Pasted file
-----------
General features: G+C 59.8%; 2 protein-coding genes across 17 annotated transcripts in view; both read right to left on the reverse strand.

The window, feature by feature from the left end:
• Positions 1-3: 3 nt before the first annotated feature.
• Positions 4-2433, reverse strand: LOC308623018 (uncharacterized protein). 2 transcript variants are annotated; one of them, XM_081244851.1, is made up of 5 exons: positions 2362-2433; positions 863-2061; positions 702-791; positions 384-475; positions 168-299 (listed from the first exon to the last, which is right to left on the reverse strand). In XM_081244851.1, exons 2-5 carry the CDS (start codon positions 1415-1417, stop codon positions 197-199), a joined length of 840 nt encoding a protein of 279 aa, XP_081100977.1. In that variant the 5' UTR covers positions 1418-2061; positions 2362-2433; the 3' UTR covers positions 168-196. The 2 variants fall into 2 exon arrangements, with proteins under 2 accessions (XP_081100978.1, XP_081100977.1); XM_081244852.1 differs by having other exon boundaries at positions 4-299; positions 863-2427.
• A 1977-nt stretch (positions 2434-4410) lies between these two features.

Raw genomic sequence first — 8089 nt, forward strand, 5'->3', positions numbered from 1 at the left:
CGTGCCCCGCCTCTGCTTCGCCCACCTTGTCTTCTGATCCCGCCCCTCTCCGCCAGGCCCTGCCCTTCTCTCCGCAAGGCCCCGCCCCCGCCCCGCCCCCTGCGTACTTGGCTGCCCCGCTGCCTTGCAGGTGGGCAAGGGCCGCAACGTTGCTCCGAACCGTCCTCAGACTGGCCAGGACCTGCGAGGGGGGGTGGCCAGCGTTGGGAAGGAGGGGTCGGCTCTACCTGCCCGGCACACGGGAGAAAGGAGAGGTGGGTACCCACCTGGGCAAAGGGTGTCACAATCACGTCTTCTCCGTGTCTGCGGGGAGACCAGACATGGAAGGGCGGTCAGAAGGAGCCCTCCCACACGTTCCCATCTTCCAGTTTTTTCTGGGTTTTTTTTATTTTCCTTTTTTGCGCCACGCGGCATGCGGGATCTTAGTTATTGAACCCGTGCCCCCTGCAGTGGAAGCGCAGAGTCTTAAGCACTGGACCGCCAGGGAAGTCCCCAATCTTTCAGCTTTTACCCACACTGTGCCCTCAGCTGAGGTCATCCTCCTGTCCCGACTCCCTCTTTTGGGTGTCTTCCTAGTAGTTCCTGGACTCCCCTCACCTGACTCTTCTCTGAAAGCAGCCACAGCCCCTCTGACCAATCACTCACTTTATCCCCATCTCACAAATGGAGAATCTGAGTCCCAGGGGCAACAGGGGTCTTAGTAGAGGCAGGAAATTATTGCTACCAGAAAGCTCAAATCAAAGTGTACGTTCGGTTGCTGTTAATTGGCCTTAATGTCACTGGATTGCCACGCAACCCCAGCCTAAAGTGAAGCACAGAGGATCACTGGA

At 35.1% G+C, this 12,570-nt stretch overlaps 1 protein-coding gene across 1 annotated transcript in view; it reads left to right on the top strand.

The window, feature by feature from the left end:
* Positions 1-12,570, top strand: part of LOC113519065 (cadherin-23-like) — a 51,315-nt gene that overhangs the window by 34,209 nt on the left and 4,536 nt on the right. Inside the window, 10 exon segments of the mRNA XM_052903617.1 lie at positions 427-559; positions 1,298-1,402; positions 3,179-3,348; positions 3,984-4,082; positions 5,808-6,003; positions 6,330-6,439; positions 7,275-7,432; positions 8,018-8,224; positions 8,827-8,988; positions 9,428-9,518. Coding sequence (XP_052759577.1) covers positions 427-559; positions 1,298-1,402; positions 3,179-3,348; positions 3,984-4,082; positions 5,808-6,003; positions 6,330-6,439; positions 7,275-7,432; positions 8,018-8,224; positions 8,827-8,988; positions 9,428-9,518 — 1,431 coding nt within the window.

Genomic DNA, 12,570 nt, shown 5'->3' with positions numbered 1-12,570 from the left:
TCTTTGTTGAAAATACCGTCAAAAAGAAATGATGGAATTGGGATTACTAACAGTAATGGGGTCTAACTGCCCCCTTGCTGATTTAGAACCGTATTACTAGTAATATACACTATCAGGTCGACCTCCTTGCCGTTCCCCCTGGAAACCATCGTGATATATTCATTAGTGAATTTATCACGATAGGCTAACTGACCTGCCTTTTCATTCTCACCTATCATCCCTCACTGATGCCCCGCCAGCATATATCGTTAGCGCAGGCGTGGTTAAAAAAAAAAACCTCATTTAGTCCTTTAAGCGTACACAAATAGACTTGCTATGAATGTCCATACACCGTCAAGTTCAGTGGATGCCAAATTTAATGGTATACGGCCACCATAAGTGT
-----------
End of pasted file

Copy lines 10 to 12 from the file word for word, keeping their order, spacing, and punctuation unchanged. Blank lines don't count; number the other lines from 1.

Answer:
* Positions 1-12,570, top strand: part of LOC113519065 (cadherin-23-like) — a 51,315-nt gene that overhangs the window by 34,209 nt on the left and 4,536 nt on the right. Inside the window, 10 exon segments of the mRNA XM_052903617.1 lie at positions 427-559; positions 1,298-1,402; positions 3,179-3,348; positions 3,984-4,082; positions 5,808-6,003; positions 6,330-6,439; positions 7,275-7,432; positions 8,018-8,224; positions 8,827-8,988; positions 9,428-9,518. Coding sequence (XP_052759577.1) covers positions 427-559; positions 1,298-1,402; positions 3,179-3,348; positions 3,984-4,082; positions 5,808-6,003; positions 6,330-6,439; positions 7,275-7,432; positions 8,018-8,224; positions 8,827-8,988; positions 9,428-9,518 — 1,431 coding nt within the window.

Genomic DNA, 12,570 nt, shown 5'->3' with positions numbered 1-12,570 from the left:
TCTTTGTTGAAAATACCGTCAAAAAGAAATGATGGAATTGGGATTACTAACAGTAATGGGGTCTAACTGCCCCCTTGCTGATTTAGAACCGTATTACTAGTAATATACACTATCAGGTCGACCTCCTTGCCGTTCCCCCTGGAAACCATCGTGATATATTCATTAGTGAATTTATCACGATAGGCTAACTGACCTGCCTTTTCATTCTCACCTATCATCCCTCACTGATGCCCCGCCAGCATATATCGTTAGCGCAGGCGTGGTTAAAAAAAAAAACCTCATTTAGTCCTTTAAGCGTACACAAATAGACTTGCTATGAATGTCCATACACCGTCAAGTTCAGTGGATGCCAAATTTAATGGTATACGGCCACCATAAGTGT